Think for a moment about where Philadelphia would be without center city law firms. If you take a virtual walk up Market Street West with me, you will find nationally known leaders in the legal services sector. Big important businesses, one after the other:
1500 Market Street, Saul Ewing, 305 employees
1600 Market Street, Schnader Harrison Segal & Lewis, 303 employees
1650 Market Street, Duane Morris, 485 employees
1650 Market Street, Reed Smith, 316 employees
1650 Market Street, White and Williams, 436 employees
1650 Market Street, Woodcock Washburn, 215 employees
1701 Market Street, Morgan Lewis & Bockius, 563 employees
1735 Market Street, Ballard Spahr Andrews & Ingersoll, 629 employees
1735 Market Street, Dilworth Paxson, 162 employees
1900 Market Street, Cozen O'Connor, 704 employees
2000 Market Street, Fox Rothschild, 411 employees
2005 Market Street, Stradley Ronon Stevens & Young, 286 employees
That's nearly 5,000 employees just on Market West. When you take in all of center city, you can virtually double that figure to nearly 10,000 employees. And that 10,000 is only one third of the entire Philadelphia legal community and its support staff.
The jobs that the legal services sector brings to our city are good jobs. The ancillary business that the legal services sector supports are vital to our regional economy.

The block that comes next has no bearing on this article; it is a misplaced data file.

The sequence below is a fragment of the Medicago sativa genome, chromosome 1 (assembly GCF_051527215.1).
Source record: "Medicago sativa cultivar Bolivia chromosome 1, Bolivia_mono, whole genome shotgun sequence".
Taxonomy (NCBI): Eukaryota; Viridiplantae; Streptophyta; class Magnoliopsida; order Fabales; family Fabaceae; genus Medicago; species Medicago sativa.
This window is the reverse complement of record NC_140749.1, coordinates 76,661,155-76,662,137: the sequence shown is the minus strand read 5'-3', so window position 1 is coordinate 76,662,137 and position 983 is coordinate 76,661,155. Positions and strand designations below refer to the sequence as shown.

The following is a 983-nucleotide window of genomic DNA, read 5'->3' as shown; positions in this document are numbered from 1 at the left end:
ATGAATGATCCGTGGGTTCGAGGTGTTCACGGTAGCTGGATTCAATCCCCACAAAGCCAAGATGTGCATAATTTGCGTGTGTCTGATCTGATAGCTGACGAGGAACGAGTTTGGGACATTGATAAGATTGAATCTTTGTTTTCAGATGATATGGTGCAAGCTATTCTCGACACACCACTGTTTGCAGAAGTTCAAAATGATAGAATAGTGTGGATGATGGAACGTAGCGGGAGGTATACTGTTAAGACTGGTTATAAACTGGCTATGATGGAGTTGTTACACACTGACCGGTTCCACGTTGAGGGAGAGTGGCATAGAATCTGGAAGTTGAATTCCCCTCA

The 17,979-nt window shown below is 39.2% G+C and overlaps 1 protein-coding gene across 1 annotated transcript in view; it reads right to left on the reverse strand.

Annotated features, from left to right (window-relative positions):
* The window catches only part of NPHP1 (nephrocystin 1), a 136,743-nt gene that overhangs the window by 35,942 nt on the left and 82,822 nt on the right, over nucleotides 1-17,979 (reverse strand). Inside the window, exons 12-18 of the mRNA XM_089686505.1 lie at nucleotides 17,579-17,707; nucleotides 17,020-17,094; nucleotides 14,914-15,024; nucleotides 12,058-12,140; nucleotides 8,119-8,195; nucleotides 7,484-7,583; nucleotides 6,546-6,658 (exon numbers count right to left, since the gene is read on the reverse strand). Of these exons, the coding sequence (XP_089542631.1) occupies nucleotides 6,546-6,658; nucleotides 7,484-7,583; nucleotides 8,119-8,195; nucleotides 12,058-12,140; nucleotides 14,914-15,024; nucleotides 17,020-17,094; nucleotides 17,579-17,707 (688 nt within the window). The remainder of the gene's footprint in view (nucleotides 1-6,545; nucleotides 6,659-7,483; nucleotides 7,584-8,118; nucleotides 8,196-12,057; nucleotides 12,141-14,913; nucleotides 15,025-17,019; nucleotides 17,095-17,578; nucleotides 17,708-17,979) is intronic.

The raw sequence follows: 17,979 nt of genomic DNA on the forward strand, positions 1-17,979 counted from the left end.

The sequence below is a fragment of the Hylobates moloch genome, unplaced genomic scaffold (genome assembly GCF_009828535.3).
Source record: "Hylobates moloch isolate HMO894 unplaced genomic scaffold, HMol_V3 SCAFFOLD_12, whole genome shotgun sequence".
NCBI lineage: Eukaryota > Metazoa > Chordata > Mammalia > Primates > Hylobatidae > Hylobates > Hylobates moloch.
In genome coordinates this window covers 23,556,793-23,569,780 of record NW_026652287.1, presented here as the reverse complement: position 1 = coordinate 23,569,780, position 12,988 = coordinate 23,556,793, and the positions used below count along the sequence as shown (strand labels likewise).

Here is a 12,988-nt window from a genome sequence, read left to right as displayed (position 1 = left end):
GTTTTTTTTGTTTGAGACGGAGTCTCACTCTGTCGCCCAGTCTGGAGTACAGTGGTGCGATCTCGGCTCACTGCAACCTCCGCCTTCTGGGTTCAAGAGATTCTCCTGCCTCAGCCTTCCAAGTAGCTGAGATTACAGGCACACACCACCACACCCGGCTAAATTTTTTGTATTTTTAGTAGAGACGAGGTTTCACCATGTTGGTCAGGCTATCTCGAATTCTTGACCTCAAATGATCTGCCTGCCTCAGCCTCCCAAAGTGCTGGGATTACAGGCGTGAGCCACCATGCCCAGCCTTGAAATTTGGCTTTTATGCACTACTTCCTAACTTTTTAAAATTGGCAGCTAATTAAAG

Remember: The top 22 Philadelphia law firms pay nearly $44 million annually to the city in taxes (including net profits, wage, business privilege, use and occupancy and real property taxes). These same firms pay nearly $70 million annually to lease 14% of all office space in center city.
In fact, if all of the city's lawyers and law firms were part of a single corporation, we'd be one of the very largest corporations in the region.
Philadelphia without Philadelphia lawyers? It's hard to imagine. Center City as it exists today would be totally unrecognizable. Whole parts of it might well be deserted, blighted, barren. That's not our vision of the city. We love Philadelphia. We want to see our city continue to grow and prosper. We care about the city.
We don't want special treatment. We simply want tax equity and reasonable tax reform. And we want to work with the city government and with City Council to continue to bring good jobs and solid businesses to the city. We can start with the change that I've recommended today.
Thank you, and I welcome your questions.